The word “Tifosi” is best-known in Formula 1 in reference to Ferrari’s loyal tribe of fans that follow the team all over the world, with its largest congregation appearing at Monza each year for the Italian Grand Prix.

While the term is used throughout the Italian sports scene, including in football and cycling, its origins are slightly more sinister. “Tifosi” literally means “those infected by typhus”, detailing how their enthusiasm and spirit spreads like an infection.

Ferrari’s Tifosi lap it up. They wave flags, set off flares, sing songs. You didn’t need to look at the track to know when either Charles Leclerc or Sebastian Vettel were leaving the pits or passing by, such was the level of noise coming from the grandstand.

And it was the 21-year-old Leclerc, in only his second F1 season, who received the biggest cheers throughout the weekend, with his victory on Sunday only confirming himself as the Tifosi’s new hero.

This season had been billed for some time as being decisive for Ferrari’s future. Four-time world champion Vettel arrived at Ferrari in 2015 hoping to turn its fortunes around in a similar fashion to his hero, Michael Schumacher, and end its title drought. Those chances were presented in both 2017 and 2018, only to pass by and lead to question marks over Vettel’s role in being the man to bring success back to Maranello.

Leclerc’s arrival certainly lit more of a fire under Vettel, yet through the early part of the year, the German driver still looked like the number one. Bahrain aside, he was quicker than Leclerc through the first half of the season, most dominantly in Canada. While the mistakes were still there – Bahrain, Canada, Silverstone – Vettel still looked like the better bet.

But Leclerc has learned quickly. A change in approach for qualifying triggered a superb run of form that has seen him outqualify Vettel at each of the last seven races. His race approach has also improved, seen most clearly with his victory at Spa when he avoided the same tyre wear trap that Vettel fell straight into.

Monza was always going to be crucial in deciding who would lead Ferrari’s future. The SF90’s straight-line speed advantage made the team the overwhelming favourite heading into the weekend, giving both Leclerc and Vettel the chance to be the man to end the home win drought, dating back to Fernando Alonso’s success at Monza in 2010.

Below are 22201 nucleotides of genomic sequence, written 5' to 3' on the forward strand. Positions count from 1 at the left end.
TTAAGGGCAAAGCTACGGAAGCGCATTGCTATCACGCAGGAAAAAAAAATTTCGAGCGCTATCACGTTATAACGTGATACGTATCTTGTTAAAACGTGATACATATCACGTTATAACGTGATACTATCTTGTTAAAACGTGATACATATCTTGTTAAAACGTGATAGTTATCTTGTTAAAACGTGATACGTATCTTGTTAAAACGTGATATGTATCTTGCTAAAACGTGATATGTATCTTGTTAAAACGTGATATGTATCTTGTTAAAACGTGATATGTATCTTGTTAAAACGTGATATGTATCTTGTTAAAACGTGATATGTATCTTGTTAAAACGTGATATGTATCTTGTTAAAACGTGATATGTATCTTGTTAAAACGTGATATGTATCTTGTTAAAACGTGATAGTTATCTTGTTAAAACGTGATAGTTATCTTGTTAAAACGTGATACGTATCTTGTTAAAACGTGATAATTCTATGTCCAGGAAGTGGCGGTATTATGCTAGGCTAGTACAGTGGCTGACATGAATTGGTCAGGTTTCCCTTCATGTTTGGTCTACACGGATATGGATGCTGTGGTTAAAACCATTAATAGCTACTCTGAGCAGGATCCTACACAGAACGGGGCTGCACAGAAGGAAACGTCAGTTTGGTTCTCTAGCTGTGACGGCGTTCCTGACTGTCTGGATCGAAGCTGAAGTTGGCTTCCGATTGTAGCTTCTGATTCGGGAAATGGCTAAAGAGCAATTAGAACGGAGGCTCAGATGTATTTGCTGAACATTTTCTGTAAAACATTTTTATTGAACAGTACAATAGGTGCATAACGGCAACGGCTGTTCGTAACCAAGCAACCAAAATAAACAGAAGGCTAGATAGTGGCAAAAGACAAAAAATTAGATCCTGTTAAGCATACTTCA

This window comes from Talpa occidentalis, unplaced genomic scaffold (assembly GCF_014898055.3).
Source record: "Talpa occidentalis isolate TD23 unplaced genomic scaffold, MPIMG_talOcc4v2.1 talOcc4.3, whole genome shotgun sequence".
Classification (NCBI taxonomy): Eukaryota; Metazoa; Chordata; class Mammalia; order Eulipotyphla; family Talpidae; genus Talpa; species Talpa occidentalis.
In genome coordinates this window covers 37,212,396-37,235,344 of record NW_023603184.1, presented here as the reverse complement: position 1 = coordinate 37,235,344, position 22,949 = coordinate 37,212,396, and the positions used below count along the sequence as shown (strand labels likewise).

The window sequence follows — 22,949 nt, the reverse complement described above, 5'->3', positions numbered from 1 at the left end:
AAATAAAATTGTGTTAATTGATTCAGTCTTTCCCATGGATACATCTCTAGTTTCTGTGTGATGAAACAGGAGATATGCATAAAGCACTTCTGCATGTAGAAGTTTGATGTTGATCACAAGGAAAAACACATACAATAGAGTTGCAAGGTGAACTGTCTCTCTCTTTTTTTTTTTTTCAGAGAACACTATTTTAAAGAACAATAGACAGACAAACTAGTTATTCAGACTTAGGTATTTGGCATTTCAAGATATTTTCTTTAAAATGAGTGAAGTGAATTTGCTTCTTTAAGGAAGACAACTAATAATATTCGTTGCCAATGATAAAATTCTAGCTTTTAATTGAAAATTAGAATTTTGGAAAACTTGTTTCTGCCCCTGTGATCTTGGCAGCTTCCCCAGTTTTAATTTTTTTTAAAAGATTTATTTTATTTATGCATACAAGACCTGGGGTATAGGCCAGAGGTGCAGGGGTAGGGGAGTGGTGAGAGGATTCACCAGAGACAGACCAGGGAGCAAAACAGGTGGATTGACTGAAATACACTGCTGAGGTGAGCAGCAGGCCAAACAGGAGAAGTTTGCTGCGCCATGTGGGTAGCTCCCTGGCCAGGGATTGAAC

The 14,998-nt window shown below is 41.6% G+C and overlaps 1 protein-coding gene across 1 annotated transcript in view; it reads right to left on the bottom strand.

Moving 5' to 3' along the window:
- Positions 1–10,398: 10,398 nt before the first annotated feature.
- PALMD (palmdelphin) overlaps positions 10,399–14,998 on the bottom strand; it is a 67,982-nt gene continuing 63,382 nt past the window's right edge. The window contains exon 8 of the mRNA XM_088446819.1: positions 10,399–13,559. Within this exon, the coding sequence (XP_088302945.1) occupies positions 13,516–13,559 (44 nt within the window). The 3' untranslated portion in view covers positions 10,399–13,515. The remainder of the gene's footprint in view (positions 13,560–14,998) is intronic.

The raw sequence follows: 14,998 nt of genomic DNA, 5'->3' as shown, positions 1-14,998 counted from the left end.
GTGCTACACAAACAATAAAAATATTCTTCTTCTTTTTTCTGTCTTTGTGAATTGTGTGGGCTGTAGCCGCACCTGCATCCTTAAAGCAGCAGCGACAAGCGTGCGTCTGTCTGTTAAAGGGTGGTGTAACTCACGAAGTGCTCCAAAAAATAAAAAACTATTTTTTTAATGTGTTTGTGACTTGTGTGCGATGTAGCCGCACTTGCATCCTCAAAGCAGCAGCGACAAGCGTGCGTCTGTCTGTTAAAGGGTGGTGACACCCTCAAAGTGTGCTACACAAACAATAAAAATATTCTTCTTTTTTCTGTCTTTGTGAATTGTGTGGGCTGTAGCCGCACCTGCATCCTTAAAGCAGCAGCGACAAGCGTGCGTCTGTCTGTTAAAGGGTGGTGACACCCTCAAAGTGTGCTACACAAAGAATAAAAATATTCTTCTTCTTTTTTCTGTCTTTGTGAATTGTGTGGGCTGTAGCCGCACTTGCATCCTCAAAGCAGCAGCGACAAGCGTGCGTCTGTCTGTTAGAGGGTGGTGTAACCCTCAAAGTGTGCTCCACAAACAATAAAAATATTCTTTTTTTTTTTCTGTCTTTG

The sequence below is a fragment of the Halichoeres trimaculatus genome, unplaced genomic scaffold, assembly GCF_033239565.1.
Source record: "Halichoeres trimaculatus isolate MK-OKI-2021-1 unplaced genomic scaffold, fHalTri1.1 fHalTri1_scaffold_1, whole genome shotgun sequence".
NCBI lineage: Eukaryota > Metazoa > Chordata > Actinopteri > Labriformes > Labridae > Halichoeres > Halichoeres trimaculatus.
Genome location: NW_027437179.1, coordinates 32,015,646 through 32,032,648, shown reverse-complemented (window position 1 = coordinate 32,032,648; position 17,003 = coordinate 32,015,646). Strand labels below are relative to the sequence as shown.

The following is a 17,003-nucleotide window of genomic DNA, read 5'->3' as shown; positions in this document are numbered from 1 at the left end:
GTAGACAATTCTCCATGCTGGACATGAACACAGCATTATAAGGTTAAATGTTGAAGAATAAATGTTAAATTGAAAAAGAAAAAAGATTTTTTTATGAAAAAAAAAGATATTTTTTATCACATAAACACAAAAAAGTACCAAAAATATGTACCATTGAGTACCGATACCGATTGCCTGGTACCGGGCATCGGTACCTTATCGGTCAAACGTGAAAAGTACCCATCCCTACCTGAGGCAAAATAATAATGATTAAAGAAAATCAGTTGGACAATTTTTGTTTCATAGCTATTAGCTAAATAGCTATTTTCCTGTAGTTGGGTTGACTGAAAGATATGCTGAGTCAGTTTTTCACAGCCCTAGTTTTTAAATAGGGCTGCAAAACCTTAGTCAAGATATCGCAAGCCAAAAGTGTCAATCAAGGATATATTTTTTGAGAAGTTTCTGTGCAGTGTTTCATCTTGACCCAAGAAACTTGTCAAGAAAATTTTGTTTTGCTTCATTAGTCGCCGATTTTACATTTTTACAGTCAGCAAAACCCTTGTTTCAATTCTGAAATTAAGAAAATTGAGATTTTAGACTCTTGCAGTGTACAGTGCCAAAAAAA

I put it to Vettel on Thursday how much it would mean to him to be the man to end Ferrari’s nine-win year drought. When I mentioned that number, he pulled a thinking face for a second, as though the gap was too big.

But it wasn’t. That’s how long the Tifosi had been expectantly waiting.

“This is the biggest race for us, no doubt,” he then replied. “It’s a big weekend. Obviously we saw the passion that there is yesterday [at the Milan event] and I’m sure we will see it throughout the weekend. So hopefully I’m sure it will give us a boost - how much, we will see.

“I mentioned before, it’s difficult to predict but certainly I think now is the time to over-deliver. It’s a big weekend so hopefully we can make it count this time. I think we have a good chance, so we will see.”

For the second year in a row, Vettel let the chance slip through his fingers. Qualifying fourth after the Q3 farce didn’t help matters, with Vettel unhappy that Ferrari’s original plan wasn’t stuck to, the blame seeming to lie with Leclerc. But he still had a chance to get into the mix with Leclerc and the two Mercedes drivers at the front – only for his spin at Ascari just six laps into the race to scupper any hopes of doing so.

The unsafe rejoining of the track aside, it was another case of Vettel losing his cool when it mattered. Of all weekends to have done it, this one, at Monza, with Leclerc charging to victory after a near-perfect display complete with some steely defensive moves – it made the gulf between the two of them look greater than ever.

To make matters worse for Vettel, Leclerc has also leap-frogged him in the drivers’ championship after his back-to-back wins. He runs 13 points clear (182 to 169), and is just three shy of Max Verstappen in third place.

But the bigger loss for Vettel is his status as Ferrari’s leader – not among the team itself, but among the Tifosi. Once the great saviour coming to restore the Prancing Horse to its former glories and clear up the mess left in the wake of the Alonso era, he is now the driver who has seen chance after chance pass by.

Leclerc, meanwhile, took that same chance at the first time of asking at Monza.

“I’ve grown a lot since the beginning of the season,” Leclerc said after the race. “I understood the critics of last year, me being too young as it is my second year in F1.

“Being in Ferrari already was early for sure, but I can only thank Ferrari for believing in me. They had a lot of data which they analysed. It was not an easy decision.

“In the end, I’m happy to have these kinds of results which show that I was maybe more ready than some people thought.”

As hopeful as the Tifosi may have been for Leclerc heading into the new season, for him to have performed so well just 14 races into his Ferrari career would have outstripped even their wildest dreams.

He has already become their new hero.

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